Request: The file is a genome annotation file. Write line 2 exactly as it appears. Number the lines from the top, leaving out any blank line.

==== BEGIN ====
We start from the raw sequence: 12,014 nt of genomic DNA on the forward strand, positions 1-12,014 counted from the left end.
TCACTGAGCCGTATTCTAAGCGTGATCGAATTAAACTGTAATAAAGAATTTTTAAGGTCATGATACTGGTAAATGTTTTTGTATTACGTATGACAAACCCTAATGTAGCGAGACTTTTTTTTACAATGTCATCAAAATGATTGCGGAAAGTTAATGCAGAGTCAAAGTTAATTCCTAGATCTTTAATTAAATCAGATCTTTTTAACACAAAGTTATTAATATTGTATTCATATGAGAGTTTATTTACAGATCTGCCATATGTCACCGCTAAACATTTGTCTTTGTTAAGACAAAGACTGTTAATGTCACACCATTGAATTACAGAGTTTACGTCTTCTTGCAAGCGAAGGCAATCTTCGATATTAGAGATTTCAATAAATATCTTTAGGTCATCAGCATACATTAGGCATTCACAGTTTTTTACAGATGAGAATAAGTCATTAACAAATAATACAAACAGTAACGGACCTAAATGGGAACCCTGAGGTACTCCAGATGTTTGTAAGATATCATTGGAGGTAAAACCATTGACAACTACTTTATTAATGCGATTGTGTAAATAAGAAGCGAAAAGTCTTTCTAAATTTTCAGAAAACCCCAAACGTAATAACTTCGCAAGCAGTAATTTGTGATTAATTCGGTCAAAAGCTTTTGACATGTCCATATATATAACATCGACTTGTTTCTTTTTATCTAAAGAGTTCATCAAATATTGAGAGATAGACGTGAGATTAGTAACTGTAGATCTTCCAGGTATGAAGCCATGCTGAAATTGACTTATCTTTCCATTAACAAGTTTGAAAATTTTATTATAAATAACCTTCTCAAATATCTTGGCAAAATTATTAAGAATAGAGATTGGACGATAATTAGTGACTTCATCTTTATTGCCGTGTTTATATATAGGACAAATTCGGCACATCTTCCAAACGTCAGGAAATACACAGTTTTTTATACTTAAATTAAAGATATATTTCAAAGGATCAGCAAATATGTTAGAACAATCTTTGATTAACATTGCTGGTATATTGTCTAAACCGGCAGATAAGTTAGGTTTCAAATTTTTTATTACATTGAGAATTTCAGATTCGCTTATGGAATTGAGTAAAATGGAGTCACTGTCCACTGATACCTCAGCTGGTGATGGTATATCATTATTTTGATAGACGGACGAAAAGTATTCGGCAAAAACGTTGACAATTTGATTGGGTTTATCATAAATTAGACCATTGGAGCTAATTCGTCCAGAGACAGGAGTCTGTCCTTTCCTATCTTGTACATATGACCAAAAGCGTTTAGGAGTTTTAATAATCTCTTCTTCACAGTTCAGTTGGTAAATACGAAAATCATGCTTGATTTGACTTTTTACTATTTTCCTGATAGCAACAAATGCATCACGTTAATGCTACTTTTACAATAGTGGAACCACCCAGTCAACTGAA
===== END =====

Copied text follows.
TCACTGAGCCGTATTCTAAGCGTGATCGAATTAAACTGTAATAAAGAATTTTTAAGGTCATGATACTGGTAAATGTTTTTGTATTACGTATGACAAACCCTAATGTAGCGAGACTTTTTTTTACAATGTCATCAAAATGATTGCGGAAAGTTAATGCAGAGTCAAAGTTAATTCCTAGATCTTTAATTAAATCAGATCTTTTTAACACAAAGTTATTAATATTGTATTCATATGAGAGTTTATTTACAGATCTGCCATATGTCACCGCTAAACATTTGTCTTTGTTAAGACAAAGACTGTTAATGTCACACCATTGAATTACAGAGTTTACGTCTTCTTGCAAGCGAAGGCAATCTTCGATATTAGAGATTTCAATAAATATCTTTAGGTCATCAGCATACATTAGGCATTCACAGTTTTTTACAGATGAGAATAAGTCATTAACAAATAATACAAACAGTAACGGACCTAAATGGGAACCCTGAGGTACTCCAGATGTTTGTAAGATATCATTGGAGGTAAAACCATTGACAACTACTTTATTAATGCGATTGTGTAAATAAGAAGCGAAAAGTCTTTCTAAATTTTCAGAAAACCCCAAACGTAATAACTTCGCAAGCAGTAATTTGTGATTAATTCGGTCAAAAGCTTTTGACATGTCCATATATATAACATCGACTTGTTTCTTTTTATCTAAAGAGTTCATCAAATATTGAGAGATAGACGTGAGATTAGTAACTGTAGATCTTCCAGGTATGAAGCCATGCTGAAATTGACTTATCTTTCCATTAACAAGTTTGAAAATTTTATTATAAATAACCTTCTCAAATATCTTGGCAAAATTATTAAGAATAGAGATTGGACGATAATTAGTGACTTCATCTTTATTGCCGTGTTTATATATAGGACAAATTCGGCACATCTTCCAAACGTCAGGAAATACACAGTTTTTTATACTTAAATTAAAGATATATTTCAAAGGATCAGCAAATATGTTAGAACAATCTTTGATTAACATTGCTGGTATATTGTCTAAACCGGCAGATAAGTTAGGTTTCAAATTTTTTATTACATTGAGAATTTCAGATTCGCTTATGGAATTGAGTAAAATGGAGTCACTGTCCACTGATACCTCAGCTGGTGATGGTATATCATTATTTTGATAGACGGACGAAAAGTATTCGGCAAAAACGTTGACAATTTGATTGGGTTTATCATAAATTAGACCATTGGAGCTAATTCGTCCAGAGACAGGAGTCTGTCCTTTCCTATCTTGTACATATGACCAAAAGCGTTTAGGAGTTTTAATAATCTCTTCTTCACAGTTCAGTTGGTAAATACGAAAATCATGCTTGATTTGACTTTTTACTATTTTCCTGATAGCAACAAATGCATCACGTTAATGCTACTTTTACAATAGTGGAACCACCCAGTCAACTGAA